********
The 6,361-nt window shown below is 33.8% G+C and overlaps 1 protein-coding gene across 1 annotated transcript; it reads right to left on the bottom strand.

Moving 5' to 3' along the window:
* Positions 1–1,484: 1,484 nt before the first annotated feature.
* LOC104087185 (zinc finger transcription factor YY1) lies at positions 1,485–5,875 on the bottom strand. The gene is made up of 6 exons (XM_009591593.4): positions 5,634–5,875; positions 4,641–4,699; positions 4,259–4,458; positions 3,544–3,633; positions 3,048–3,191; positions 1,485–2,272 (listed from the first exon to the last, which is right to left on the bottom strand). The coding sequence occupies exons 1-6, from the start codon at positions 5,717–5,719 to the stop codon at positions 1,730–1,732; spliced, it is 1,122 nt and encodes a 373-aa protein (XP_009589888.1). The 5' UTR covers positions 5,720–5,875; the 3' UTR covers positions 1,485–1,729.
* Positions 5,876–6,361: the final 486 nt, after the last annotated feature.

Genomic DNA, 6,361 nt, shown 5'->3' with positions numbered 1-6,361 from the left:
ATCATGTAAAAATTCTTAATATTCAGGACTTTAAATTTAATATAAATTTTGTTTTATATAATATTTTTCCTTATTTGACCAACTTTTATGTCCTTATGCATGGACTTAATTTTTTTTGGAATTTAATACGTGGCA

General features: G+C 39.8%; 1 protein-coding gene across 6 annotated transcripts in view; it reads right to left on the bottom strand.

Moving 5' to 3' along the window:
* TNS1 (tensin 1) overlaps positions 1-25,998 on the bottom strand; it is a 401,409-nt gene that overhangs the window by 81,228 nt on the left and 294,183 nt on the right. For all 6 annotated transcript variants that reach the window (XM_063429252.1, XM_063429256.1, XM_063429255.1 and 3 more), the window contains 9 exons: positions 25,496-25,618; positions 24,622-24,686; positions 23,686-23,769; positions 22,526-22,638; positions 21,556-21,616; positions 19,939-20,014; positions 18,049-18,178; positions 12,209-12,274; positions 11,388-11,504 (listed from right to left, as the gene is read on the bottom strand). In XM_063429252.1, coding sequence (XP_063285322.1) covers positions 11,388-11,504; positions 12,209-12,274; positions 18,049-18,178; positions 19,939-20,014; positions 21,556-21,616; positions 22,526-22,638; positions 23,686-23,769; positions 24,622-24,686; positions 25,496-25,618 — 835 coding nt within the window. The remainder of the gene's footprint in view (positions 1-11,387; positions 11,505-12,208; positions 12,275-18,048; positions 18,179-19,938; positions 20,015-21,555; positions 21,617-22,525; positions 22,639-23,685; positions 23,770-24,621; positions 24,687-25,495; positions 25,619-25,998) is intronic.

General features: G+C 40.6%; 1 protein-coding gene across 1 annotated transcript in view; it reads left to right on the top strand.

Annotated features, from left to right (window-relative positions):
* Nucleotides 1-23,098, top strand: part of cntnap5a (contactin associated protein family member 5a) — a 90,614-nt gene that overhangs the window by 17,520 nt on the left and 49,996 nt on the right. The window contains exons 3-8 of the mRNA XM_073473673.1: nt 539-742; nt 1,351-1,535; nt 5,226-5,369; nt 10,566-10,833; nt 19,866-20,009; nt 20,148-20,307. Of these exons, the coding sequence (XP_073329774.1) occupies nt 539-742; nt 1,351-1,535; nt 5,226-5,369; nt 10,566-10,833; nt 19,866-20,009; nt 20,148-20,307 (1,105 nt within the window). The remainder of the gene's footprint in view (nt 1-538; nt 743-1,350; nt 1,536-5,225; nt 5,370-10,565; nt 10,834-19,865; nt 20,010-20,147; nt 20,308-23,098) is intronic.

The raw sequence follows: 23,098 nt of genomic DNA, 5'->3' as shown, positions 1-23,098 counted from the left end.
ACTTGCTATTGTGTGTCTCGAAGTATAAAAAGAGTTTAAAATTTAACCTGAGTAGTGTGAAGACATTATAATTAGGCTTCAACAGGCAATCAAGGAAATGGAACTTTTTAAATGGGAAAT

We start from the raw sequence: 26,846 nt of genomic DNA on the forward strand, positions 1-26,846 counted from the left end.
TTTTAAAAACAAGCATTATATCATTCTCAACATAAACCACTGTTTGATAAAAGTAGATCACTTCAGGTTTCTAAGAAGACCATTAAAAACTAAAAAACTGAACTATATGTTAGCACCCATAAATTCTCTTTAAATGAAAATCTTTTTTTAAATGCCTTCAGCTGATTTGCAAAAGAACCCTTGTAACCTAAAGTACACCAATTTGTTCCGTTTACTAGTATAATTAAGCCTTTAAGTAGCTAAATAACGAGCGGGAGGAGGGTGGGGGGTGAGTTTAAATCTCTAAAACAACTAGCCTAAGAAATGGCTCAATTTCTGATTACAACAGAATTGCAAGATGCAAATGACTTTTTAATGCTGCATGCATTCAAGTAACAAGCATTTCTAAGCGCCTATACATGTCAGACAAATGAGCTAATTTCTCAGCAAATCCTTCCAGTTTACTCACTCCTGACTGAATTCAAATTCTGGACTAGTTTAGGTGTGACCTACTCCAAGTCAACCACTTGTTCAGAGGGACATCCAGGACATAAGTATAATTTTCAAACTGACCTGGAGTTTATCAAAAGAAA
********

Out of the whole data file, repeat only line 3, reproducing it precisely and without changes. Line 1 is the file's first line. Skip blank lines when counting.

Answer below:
* Positions 1–1,484: 1,484 nt before the first annotated feature.